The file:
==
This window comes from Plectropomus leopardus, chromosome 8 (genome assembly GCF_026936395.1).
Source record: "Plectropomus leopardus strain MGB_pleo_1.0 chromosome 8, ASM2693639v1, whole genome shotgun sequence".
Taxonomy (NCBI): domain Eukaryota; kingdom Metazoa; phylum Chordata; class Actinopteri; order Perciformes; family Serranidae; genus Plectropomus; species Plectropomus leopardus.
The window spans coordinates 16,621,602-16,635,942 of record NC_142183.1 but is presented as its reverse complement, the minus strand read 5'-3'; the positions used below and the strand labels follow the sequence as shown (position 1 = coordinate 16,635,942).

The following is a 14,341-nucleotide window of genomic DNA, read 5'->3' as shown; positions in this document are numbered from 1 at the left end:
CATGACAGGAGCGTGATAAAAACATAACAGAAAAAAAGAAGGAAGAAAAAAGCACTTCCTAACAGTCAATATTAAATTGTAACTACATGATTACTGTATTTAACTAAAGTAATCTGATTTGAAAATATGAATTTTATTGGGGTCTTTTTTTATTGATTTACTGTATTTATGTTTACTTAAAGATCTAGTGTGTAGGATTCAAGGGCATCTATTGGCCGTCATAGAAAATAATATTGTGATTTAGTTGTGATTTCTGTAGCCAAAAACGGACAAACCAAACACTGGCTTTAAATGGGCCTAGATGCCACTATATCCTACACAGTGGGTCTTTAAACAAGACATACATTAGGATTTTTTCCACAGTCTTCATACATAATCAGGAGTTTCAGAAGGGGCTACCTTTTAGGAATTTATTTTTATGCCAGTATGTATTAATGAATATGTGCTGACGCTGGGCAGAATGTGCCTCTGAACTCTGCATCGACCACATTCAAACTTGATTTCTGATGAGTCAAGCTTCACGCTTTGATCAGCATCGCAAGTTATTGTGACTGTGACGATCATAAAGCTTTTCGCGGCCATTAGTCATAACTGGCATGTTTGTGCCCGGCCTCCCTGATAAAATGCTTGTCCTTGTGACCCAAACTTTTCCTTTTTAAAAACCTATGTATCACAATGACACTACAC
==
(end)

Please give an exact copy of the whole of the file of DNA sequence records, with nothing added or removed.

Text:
This window comes from Plectropomus leopardus, chromosome 8 (genome assembly GCF_026936395.1).
Source record: "Plectropomus leopardus strain MGB_pleo_1.0 chromosome 8, ASM2693639v1, whole genome shotgun sequence".
Taxonomy (NCBI): domain Eukaryota; kingdom Metazoa; phylum Chordata; class Actinopteri; order Perciformes; family Serranidae; genus Plectropomus; species Plectropomus leopardus.
The window spans coordinates 16,621,602-16,635,942 of record NC_142183.1 but is presented as its reverse complement, the minus strand read 5'-3'; the positions used below and the strand labels follow the sequence as shown (position 1 = coordinate 16,635,942).

The following is a 14,341-nucleotide window of genomic DNA, read 5'->3' as shown; positions in this document are numbered from 1 at the left end:
CATGACAGGAGCGTGATAAAAACATAACAGAAAAAAAGAAGGAAGAAAAAAGCACTTCCTAACAGTCAATATTAAATTGTAACTACATGATTACTGTATTTAACTAAAGTAATCTGATTTGAAAATATGAATTTTATTGGGGTCTTTTTTTATTGATTTACTGTATTTATGTTTACTTAAAGATCTAGTGTGTAGGATTCAAGGGCATCTATTGGCCGTCATAGAAAATAATATTGTGATTTAGTTGTGATTTCTGTAGCCAAAAACGGACAAACCAAACACTGGCTTTAAATGGGCCTAGATGCCACTATATCCTACACAGTGGGTCTTTAAACAAGACATACATTAGGATTTTTTCCACAGTCTTCATACATAATCAGGAGTTTCAGAAGGGGCTACCTTTTAGGAATTTATTTTTATGCCAGTATGTATTAATGAATATGTGCTGACGCTGGGCAGAATGTGCCTCTGAACTCTGCATCGACCACATTCAAACTTGATTTCTGATGAGTCAAGCTTCACGCTTTGATCAGCATCGCAAGTTATTGTGACTGTGACGATCATAAAGCTTTTCGCGGCCATTAGTCATAACTGGCATGTTTGTGCCCGGCCTCCCTGATAAAATGCTTGTCCTTGTGACCCAAACTTTTCCTTTTTAAAAACCTATGTATCACAATGACACTACAC